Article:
I mentioned a few weeks ago that we had a great twitter debate between Brett King and Michal Panowicz, with others joining like Jim Marous and myself. The debate is now being staged live at Next Bank New York tomorrow.
It’s not so much a rumble in the jungle but a wrinkle-in in Brooklyn.
Anyways, I’ve decided to dive into the debate again, as there were too many reports coming out at the weekend signalling the death knell of the branch operation.
It started with the BBA’s annual update on the Way We Bank Now, which found amazing stats, such as:
- The use of UK bank branches fell by 6% in 2014, as customers channelled more transactions over phone and the internet;
- The number of branches in the UK fell from 13,349 20 years ago to just under 9,702 in 2013;
- In 2009, UK customers called banks nearly 50 million times to transfer money between their accounts. By the end of 2013, the figure had fallen to just over 16 million;
- Between 2008 and 2013, telephone transactions fell 43%;
- Banking apps were used 10.5 million times a day across the country in March 2015, eclipsing the 9.6 million daily log-ins to internet banking services, and both services are still growing rapidly;
- More than 8 million people downloaded banking apps in the past year;
- In a typical week, Brits are transferring £2.9 billion through apps;
- Bank branches carried out 427 million transactions last year, the equivalent of 1.17 million per day (assuming they are open seven days a week); and
- The shift to online leaves the 6.4 million people in the UK who have never used the internet increasingly out of step with their banks.
There were a few other zingers in there, such as the fact that over a million people switched banks in the year to March, up 7% on a year ago; and that contactless bank cards were used 40 million times in January, a three-fold increase on a year ago; but these are the main things.
This report was followed by another from Bain & Co, which shows clearly that mobile and internet are proving to be a killer combo in most countries globally:Excellent.
So some people would use this information to claim that the bank branch is dead; the bank is no longer relevant; mobile digital is all; and the customers will move even if the bank moves.
Now I disagree with this view for a whole variety of reasons, but the core comes down to this.
First, even digital firms find the need for physical presence if, for no other reason, they need to reassure customers they are real, can be trusted and are backed by humans.
Second, a digital only play narrows the focus to only those customers who want digital only service. Those customers are often mature, confident and competent with money, in the case of banking. It’s different to the youth millennial or iGeneration, who are confident and competent with technology but not with money. The latter demographics want human contact when it comes to big scary things like buying their first house and, just to refresh old memories, a pension is the last thing on the mind of a raver.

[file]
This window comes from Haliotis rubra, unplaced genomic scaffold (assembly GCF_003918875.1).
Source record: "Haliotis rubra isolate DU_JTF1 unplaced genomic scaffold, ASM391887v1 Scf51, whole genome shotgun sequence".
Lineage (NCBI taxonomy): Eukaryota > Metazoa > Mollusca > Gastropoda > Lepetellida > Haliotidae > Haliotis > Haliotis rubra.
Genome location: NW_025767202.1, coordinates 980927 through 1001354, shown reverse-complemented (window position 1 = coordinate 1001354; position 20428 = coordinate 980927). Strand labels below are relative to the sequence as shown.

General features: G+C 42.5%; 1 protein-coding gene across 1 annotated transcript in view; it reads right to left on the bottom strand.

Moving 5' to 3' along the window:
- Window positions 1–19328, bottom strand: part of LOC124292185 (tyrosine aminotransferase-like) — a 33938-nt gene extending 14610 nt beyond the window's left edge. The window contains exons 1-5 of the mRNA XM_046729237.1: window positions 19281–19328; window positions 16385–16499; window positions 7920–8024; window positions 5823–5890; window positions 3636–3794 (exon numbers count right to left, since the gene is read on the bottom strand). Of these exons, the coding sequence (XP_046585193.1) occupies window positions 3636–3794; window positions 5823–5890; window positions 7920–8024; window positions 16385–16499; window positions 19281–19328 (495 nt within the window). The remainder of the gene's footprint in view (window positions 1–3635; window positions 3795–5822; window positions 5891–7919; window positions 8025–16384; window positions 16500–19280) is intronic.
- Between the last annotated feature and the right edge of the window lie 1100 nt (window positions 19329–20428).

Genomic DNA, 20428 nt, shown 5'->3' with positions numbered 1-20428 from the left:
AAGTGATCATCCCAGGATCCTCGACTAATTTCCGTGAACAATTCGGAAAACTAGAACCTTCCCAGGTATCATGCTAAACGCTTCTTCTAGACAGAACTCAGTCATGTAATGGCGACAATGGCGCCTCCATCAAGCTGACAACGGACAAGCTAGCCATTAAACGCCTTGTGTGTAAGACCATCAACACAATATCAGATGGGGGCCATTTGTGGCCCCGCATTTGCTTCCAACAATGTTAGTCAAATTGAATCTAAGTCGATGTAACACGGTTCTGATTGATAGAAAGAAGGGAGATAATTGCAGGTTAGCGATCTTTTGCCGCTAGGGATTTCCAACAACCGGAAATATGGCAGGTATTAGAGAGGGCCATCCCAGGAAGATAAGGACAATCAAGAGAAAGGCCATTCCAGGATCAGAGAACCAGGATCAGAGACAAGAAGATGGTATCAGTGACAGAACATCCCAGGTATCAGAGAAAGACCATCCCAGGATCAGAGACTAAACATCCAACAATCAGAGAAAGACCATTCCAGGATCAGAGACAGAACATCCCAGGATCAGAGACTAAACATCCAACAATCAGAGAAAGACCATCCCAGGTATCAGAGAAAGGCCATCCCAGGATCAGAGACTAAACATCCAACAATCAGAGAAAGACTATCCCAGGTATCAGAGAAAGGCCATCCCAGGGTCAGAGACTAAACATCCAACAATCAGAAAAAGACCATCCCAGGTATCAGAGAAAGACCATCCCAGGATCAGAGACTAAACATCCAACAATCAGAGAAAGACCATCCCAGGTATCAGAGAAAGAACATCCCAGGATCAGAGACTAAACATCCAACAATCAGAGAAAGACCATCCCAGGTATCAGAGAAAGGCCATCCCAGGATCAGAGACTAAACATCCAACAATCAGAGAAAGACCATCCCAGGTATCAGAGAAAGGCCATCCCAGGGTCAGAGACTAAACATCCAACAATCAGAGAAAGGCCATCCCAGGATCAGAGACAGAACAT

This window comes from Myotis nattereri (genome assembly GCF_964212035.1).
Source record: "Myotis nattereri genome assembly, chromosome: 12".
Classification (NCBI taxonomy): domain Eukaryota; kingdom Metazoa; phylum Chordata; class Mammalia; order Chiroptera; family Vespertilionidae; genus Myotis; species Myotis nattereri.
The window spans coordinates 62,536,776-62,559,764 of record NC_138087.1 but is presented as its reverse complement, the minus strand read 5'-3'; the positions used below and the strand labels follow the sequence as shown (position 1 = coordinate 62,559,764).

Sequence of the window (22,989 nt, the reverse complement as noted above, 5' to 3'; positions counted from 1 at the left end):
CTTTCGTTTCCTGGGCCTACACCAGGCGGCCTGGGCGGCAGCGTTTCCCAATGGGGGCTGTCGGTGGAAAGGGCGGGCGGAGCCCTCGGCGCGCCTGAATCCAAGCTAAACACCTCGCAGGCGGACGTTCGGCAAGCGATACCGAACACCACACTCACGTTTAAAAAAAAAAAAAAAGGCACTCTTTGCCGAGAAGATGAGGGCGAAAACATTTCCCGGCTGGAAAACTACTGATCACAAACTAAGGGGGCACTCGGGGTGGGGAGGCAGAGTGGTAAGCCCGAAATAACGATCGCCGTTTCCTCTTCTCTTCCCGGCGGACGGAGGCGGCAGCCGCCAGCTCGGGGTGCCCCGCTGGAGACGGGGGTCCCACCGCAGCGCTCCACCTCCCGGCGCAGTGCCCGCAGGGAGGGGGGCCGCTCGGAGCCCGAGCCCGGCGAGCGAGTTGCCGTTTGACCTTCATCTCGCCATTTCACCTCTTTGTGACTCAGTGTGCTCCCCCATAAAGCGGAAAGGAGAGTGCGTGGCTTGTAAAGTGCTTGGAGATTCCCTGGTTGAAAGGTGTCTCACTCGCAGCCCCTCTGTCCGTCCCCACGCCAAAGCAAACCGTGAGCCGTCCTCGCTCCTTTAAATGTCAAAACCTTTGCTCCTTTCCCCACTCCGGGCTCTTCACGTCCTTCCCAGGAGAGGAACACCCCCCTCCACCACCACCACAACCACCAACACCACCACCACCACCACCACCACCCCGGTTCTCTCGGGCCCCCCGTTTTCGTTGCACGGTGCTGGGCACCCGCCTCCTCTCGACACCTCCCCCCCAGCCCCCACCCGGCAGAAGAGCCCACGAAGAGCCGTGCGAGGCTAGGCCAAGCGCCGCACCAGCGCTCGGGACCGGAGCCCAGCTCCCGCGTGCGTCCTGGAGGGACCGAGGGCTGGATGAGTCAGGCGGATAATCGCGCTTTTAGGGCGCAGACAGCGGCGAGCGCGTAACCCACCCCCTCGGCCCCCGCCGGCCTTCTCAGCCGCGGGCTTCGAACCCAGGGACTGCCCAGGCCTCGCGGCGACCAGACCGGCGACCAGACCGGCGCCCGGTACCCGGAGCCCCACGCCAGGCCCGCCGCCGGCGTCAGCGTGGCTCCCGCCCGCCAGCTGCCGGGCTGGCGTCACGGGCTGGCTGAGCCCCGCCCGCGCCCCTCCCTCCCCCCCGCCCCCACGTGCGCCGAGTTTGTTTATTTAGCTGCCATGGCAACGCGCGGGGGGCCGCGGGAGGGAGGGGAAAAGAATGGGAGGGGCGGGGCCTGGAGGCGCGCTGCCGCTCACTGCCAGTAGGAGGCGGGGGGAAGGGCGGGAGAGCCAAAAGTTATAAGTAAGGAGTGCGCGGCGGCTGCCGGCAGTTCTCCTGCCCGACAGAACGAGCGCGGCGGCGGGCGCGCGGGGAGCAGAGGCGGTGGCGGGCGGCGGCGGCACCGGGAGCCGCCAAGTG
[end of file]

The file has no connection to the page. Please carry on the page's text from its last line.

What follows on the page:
Third, and probably the most important factor, is that the digital only bank has two forms. A digital form based upon apps for the best user experience where the client is sophisticated in approach; and a mobile form based upon text messaging for the simplest user experience where the client is basic. These two mobile form factors are critical to future bank services. In fact, the mobile only play for financial inclusion II do believe is transformational, as it enables five billion people previously excluded from the financial network to be included. However, where I fundamentally disagree, is that banks can exist in a digital form only. The reason I disagree with this is that there are very few digital only behemoths – Google. Facebook, Amazon, Uber – but all of these have a physical form.
Google is nothing without someone touching their search engine with their fingers; Facebook is nothing without someone providing a status update; Amazon is nothing, without people who need goods to be delivered and having the physical capability to deliver those goods; Uber is nothing without guys in cars driving folks who need cars to their destinations.
In other words, the provocative view that money is just data and can all be digitalised with no bank involved is a good theory, possible in our dreams, but unworkable in reality as society wants to deal with real people in real places when it comes to real money.
Or that’s my view anyway.
“While most banks have been reducing the size of their high street presence since the 1980s, the death of the bank branch has been much overstated. More than a quarter of the UK’s bank branches have been refurbished in the past three years, clearly demonstrating the commitment to bricks and mortar.”